Congratulations to Bob Almand who received Honorary Membership in the Appalachian Trail Conservancy for his many years of service on the ATC board including the past six years as chair.  This award has been bestowed on only 54 people in the entire history of ATC.

We also had a chance to meet the new ATC executive director, Ron Tipton, who begins his job in August.  We’re all looking forward to getting to know him.  In addition, ATC elected a new board member from Atlanta, Greg Winchester.


The ATC Southern Regional Office (SORO) just announced that Leanna Joyner will join the staff  as Trail Resources Manager (replacing Andrew Downs).  In this new position she will direct the southern A.T. Ridge Runner, trail crew, volunteer training and trail assessment programs.


I am excited to let you know that GATC member and Community Outreach Director Tom Ottinger has been appointed to the ATC Stewardship Council.  The Stewardship Council provides policy and program oversight of ATC’s conservation program, including trail and resource stewardship, land protection and community outreach.  A perfect fit for Tom.


I hope you will join us for the GATC annual business meeting on October 12 in Dahlonega.  In addition to some special guests and election of the new board, we will have good food and good camaraderie.  Plan to join us!  Til then,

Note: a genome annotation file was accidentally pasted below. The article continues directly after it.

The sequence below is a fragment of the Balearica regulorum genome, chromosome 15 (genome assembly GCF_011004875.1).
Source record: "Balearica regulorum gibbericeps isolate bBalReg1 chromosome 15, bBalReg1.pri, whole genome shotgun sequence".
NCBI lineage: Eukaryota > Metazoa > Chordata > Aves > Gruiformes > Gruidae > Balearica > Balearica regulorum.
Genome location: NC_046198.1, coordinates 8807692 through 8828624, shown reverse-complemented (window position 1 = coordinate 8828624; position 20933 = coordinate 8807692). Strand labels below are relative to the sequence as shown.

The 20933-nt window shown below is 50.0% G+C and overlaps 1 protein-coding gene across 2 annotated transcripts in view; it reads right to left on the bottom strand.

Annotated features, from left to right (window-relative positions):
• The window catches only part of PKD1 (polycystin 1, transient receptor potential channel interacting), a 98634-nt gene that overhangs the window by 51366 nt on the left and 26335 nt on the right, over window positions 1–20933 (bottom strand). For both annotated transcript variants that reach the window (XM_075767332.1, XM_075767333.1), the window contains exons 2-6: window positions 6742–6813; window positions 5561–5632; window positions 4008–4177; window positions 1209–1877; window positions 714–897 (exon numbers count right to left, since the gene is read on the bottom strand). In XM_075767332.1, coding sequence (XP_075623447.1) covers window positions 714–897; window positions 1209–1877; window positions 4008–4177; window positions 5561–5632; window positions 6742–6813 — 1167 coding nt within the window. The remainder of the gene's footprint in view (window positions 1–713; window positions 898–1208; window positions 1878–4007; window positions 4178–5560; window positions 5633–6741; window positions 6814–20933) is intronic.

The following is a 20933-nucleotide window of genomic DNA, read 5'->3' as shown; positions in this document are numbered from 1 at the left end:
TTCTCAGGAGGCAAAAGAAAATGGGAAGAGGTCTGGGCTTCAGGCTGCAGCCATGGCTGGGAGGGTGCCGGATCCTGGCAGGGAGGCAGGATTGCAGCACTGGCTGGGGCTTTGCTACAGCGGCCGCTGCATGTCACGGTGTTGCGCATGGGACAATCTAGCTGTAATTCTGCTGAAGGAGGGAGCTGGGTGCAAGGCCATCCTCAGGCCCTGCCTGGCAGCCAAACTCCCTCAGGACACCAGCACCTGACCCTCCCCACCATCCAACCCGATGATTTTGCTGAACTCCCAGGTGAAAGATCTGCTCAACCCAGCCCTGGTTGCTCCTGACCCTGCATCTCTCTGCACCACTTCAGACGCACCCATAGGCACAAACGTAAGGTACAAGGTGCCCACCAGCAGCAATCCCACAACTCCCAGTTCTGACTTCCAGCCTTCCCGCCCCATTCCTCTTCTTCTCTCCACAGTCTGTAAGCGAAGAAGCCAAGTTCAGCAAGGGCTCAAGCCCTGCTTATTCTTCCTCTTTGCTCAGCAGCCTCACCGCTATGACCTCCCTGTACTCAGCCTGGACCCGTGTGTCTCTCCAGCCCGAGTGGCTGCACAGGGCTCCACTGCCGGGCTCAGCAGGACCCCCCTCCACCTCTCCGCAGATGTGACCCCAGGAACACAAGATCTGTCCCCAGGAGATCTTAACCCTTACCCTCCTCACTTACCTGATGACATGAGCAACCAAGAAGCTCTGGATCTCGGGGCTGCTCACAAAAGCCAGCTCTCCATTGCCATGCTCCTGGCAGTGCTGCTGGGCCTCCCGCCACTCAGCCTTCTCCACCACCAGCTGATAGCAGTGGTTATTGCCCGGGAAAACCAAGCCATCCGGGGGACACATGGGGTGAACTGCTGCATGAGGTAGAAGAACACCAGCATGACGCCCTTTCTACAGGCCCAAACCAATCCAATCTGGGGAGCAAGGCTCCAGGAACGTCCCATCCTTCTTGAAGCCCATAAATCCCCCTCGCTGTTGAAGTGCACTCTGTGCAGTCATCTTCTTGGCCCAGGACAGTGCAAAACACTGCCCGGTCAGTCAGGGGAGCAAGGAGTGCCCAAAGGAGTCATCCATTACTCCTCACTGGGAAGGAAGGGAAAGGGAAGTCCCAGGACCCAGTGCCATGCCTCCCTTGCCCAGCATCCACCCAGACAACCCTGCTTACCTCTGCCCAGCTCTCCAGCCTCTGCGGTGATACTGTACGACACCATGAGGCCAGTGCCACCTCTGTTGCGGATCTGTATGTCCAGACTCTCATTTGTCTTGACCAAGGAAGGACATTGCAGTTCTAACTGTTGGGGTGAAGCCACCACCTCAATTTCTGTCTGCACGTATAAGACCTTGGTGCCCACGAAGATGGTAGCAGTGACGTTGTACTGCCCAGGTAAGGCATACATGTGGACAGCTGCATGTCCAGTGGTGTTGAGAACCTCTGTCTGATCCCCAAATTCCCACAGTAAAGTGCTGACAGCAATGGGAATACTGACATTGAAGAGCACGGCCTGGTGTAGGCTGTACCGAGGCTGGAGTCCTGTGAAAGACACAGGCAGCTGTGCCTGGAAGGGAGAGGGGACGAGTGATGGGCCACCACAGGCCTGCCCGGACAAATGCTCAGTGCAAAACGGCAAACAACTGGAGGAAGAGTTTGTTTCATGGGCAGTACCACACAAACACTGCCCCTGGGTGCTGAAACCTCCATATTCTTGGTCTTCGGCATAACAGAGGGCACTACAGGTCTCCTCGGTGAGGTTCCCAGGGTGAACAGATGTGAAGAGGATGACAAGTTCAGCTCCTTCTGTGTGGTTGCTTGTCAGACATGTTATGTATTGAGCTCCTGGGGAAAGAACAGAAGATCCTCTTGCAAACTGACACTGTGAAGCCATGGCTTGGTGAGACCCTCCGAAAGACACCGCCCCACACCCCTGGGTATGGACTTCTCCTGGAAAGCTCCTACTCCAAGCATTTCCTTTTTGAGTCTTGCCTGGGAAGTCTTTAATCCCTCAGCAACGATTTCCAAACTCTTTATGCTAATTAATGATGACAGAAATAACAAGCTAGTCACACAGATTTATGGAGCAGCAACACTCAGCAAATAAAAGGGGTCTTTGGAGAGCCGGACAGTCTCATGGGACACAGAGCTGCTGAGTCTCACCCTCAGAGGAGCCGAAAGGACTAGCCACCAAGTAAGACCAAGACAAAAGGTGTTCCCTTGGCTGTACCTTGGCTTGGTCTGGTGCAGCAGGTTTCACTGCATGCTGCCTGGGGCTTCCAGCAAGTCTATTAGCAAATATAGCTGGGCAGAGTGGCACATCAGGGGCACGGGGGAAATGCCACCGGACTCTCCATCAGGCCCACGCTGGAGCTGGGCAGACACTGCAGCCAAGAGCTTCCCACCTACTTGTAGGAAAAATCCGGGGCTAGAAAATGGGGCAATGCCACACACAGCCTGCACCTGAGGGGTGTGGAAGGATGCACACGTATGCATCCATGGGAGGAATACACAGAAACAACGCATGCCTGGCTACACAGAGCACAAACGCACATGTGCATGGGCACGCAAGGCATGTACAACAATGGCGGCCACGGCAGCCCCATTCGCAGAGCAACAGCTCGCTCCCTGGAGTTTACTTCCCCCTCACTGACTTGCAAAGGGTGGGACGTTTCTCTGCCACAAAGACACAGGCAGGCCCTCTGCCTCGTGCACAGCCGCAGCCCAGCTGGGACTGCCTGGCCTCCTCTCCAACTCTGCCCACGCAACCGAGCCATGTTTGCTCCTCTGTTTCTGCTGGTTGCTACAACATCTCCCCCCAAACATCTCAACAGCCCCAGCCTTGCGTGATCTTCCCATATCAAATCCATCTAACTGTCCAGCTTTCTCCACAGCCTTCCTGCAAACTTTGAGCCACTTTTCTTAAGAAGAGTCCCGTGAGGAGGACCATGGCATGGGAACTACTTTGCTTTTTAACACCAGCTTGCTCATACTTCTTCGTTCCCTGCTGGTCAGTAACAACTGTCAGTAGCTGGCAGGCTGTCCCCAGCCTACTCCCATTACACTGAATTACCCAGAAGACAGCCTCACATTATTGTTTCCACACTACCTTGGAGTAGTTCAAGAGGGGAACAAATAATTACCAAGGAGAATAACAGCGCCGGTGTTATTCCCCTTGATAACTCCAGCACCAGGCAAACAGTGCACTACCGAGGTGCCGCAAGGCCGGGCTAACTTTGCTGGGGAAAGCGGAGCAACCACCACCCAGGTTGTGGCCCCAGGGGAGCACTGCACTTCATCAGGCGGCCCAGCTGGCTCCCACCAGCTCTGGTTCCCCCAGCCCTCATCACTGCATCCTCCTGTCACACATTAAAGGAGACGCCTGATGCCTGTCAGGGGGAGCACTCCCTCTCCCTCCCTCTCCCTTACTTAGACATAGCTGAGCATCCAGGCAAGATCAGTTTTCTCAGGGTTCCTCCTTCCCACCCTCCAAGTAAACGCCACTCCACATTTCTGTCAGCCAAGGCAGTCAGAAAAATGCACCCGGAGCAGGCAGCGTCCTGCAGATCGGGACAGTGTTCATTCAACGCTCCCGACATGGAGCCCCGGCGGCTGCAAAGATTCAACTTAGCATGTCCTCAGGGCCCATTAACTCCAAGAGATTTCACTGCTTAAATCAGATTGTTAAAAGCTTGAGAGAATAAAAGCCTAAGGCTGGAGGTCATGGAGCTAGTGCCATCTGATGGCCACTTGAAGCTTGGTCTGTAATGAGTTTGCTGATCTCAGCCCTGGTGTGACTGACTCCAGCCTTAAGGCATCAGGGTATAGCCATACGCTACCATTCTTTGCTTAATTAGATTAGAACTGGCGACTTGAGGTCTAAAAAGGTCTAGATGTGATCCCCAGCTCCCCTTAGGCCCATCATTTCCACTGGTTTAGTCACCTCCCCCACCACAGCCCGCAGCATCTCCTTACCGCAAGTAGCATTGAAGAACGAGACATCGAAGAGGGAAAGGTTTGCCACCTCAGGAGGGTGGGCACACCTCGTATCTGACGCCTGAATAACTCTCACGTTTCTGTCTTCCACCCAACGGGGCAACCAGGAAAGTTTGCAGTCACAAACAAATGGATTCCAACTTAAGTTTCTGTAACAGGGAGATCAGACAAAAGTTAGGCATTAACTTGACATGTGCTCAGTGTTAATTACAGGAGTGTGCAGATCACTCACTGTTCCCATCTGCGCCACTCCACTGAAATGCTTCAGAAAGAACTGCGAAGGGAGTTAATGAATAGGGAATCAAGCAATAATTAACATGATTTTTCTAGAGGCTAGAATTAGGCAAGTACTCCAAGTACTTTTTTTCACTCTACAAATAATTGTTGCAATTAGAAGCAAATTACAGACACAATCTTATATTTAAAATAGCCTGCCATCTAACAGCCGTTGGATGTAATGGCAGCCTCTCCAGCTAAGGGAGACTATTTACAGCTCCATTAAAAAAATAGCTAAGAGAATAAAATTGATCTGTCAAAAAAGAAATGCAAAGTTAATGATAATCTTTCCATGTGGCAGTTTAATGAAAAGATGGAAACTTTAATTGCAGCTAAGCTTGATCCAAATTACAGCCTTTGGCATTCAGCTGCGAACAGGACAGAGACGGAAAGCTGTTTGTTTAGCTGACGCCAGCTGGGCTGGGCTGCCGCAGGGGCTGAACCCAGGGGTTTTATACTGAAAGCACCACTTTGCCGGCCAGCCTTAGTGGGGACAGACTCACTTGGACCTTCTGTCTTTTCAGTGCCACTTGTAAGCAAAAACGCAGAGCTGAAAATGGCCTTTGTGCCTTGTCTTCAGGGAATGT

See you on the trail,
Shelley Rose, GATC president



August, 2013

As reported in the May issue of the Georgia Mountaineer, revenue sharing for the A.T. specialty license tag passed the Georgia General Assembly in the last session.  Now all pieces are in place for funding to begin to flow.  $10 of every tag sold or renewed will go to support the A.T. in Georgia.  The Appalachian Trail Conservancy was the sponsoring organization for the tag and they will be the fiscal agent – the funds will flow through them, but all funds must be spent for the Georgia section of the trail.  GATC and ATC have signed a memorandum of agreement designating the process for how the funds can be spent. ATC should begin receiving funds from the state soon and we will publicize this information as it becomes available.





Thanks to everyone who joined us for National Trails Day at the beginning of June.  GATC joined with the Mountain High Hikers and the Benton MacKaye Trail Association for a day of trail work, hikes and good eating.  In the morning, GATC led a trail maintenance session to do erosion control and treadway repair on park trails.  Two hikes were led in the morning as well.  Everyone gathered together for a potluck picnic at noon.  It was a lot of fun and camaraderie among the different club members.

I want to recognize the Tuesday Hikers who are celebrating their 25th Anniversary this year.  See the article in the August issue of the Georgia Mountaineer for more information about this group of dedicated hikers.

As I write this column, many of us are getting ready to attend the ATC Biennial Conference in Cullowheee, NC later in July.  I will share more about my experience there in some of my next columns.

Finally, just an early heads up to put the annual business meeting on your calendar – Saturday, October 12, is the date.  More information will follow in the September bulletin.

Hope to see you on the trail,

Shelley Rose

GATC President



July, 2013